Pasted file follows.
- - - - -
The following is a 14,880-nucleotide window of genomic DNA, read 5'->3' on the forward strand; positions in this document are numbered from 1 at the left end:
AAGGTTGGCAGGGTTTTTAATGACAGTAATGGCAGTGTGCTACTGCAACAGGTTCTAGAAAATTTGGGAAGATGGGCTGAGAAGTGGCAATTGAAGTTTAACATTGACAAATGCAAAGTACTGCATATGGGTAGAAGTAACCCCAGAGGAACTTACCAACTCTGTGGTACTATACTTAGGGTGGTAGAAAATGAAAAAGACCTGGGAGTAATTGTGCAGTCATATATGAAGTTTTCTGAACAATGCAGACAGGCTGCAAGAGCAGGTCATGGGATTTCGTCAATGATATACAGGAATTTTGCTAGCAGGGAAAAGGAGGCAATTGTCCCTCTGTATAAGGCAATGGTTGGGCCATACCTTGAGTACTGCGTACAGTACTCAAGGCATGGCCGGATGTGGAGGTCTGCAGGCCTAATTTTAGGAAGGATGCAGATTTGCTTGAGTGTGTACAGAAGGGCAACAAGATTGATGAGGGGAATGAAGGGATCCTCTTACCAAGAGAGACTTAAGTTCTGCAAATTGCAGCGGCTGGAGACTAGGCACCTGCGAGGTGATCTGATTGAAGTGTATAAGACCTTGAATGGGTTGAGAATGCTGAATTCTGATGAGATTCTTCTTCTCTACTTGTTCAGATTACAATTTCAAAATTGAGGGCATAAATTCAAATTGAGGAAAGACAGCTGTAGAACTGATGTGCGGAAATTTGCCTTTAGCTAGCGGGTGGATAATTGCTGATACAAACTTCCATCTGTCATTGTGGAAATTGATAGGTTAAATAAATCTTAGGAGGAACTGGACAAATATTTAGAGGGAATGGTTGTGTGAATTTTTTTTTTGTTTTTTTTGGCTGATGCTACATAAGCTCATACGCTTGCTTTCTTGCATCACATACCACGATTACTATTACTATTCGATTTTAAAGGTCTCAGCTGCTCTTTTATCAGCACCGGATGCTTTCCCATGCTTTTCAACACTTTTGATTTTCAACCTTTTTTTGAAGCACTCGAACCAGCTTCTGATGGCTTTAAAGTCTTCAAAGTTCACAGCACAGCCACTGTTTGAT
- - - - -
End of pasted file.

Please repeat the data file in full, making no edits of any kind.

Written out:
The following is a 14,880-nucleotide window of genomic DNA, read 5'->3' on the forward strand; positions in this document are numbered from 1 at the left end:
AAGGTTGGCAGGGTTTTTAATGACAGTAATGGCAGTGTGCTACTGCAACAGGTTCTAGAAAATTTGGGAAGATGGGCTGAGAAGTGGCAATTGAAGTTTAACATTGACAAATGCAAAGTACTGCATATGGGTAGAAGTAACCCCAGAGGAACTTACCAACTCTGTGGTACTATACTTAGGGTGGTAGAAAATGAAAAAGACCTGGGAGTAATTGTGCAGTCATATATGAAGTTTTCTGAACAATGCAGACAGGCTGCAAGAGCAGGTCATGGGATTTCGTCAATGATATACAGGAATTTTGCTAGCAGGGAAAAGGAGGCAATTGTCCCTCTGTATAAGGCAATGGTTGGGCCATACCTTGAGTACTGCGTACAGTACTCAAGGCATGGCCGGATGTGGAGGTCTGCAGGCCTAATTTTAGGAAGGATGCAGATTTGCTTGAGTGTGTACAGAAGGGCAACAAGATTGATGAGGGGAATGAAGGGATCCTCTTACCAAGAGAGACTTAAGTTCTGCAAATTGCAGCGGCTGGAGACTAGGCACCTGCGAGGTGATCTGATTGAAGTGTATAAGACCTTGAATGGGTTGAGAATGCTGAATTCTGATGAGATTCTTCTTCTCTACTTGTTCAGATTACAATTTCAAAATTGAGGGCATAAATTCAAATTGAGGAAAGACAGCTGTAGAACTGATGTGCGGAAATTTGCCTTTAGCTAGCGGGTGGATAATTGCTGATACAAACTTCCATCTGTCATTGTGGAAATTGATAGGTTAAATAAATCTTAGGAGGAACTGGACAAATATTTAGAGGGAATGGTTGTGTGAATTTTTTTTTTGTTTTTTTTGGCTGATGCTACATAAGCTCATACGCTTGCTTTCTTGCATCACATACCACGATTACTATTACTATTCGATTTTAAAGGTCTCAGCTGCTCTTTTATCAGCACCGGATGCTTTCCCATGCTTTTCAACACTTTTGATTTTCAACCTTTTTTTGAAGCACTCGAACCAGCTTCTGATGGCTTTAAAGTCTTCAAAGTTCACAGCACAGCCACTGTTTGAT